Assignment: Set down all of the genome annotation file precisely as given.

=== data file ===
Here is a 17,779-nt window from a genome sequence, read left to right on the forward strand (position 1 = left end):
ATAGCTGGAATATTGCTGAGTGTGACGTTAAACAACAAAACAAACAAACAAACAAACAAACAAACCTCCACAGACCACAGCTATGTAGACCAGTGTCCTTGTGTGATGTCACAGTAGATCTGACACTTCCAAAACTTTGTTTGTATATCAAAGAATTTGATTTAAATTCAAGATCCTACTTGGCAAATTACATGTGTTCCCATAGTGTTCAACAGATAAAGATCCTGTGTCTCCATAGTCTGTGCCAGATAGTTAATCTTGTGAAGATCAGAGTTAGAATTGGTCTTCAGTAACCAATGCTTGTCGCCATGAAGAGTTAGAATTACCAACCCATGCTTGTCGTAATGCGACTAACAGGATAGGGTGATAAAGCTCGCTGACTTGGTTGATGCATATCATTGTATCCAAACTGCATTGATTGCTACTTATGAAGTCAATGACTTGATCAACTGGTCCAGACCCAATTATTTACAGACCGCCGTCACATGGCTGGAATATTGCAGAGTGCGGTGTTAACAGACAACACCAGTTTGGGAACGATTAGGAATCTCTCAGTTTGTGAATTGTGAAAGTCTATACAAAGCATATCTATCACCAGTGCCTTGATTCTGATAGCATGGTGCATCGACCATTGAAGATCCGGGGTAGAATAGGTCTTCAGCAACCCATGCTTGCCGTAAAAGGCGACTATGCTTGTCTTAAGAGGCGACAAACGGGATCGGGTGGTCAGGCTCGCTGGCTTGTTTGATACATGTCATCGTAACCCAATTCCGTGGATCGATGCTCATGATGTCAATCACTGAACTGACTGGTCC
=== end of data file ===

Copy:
Here is a 17,779-nt window from a genome sequence, read left to right on the forward strand (position 1 = left end):
ATAGCTGGAATATTGCTGAGTGTGACGTTAAACAACAAAACAAACAAACAAACAAACAAACAAACCTCCACAGACCACAGCTATGTAGACCAGTGTCCTTGTGTGATGTCACAGTAGATCTGACACTTCCAAAACTTTGTTTGTATATCAAAGAATTTGATTTAAATTCAAGATCCTACTTGGCAAATTACATGTGTTCCCATAGTGTTCAACAGATAAAGATCCTGTGTCTCCATAGTCTGTGCCAGATAGTTAATCTTGTGAAGATCAGAGTTAGAATTGGTCTTCAGTAACCAATGCTTGTCGCCATGAAGAGTTAGAATTACCAACCCATGCTTGTCGTAATGCGACTAACAGGATAGGGTGATAAAGCTCGCTGACTTGGTTGATGCATATCATTGTATCCAAACTGCATTGATTGCTACTTATGAAGTCAATGACTTGATCAACTGGTCCAGACCCAATTATTTACAGACCGCCGTCACATGGCTGGAATATTGCAGAGTGCGGTGTTAACAGACAACACCAGTTTGGGAACGATTAGGAATCTCTCAGTTTGTGAATTGTGAAAGTCTATACAAAGCATATCTATCACCAGTGCCTTGATTCTGATAGCATGGTGCATCGACCATTGAAGATCCGGGGTAGAATAGGTCTTCAGCAACCCATGCTTGCCGTAAAAGGCGACTATGCTTGTCTTAAGAGGCGACAAACGGGATCGGGTGGTCAGGCTCGCTGGCTTGTTTGATACATGTCATCGTAACCCAATTCCGTGGATCGATGCTCATGATGTCAATCACTGAACTGACTGGTCC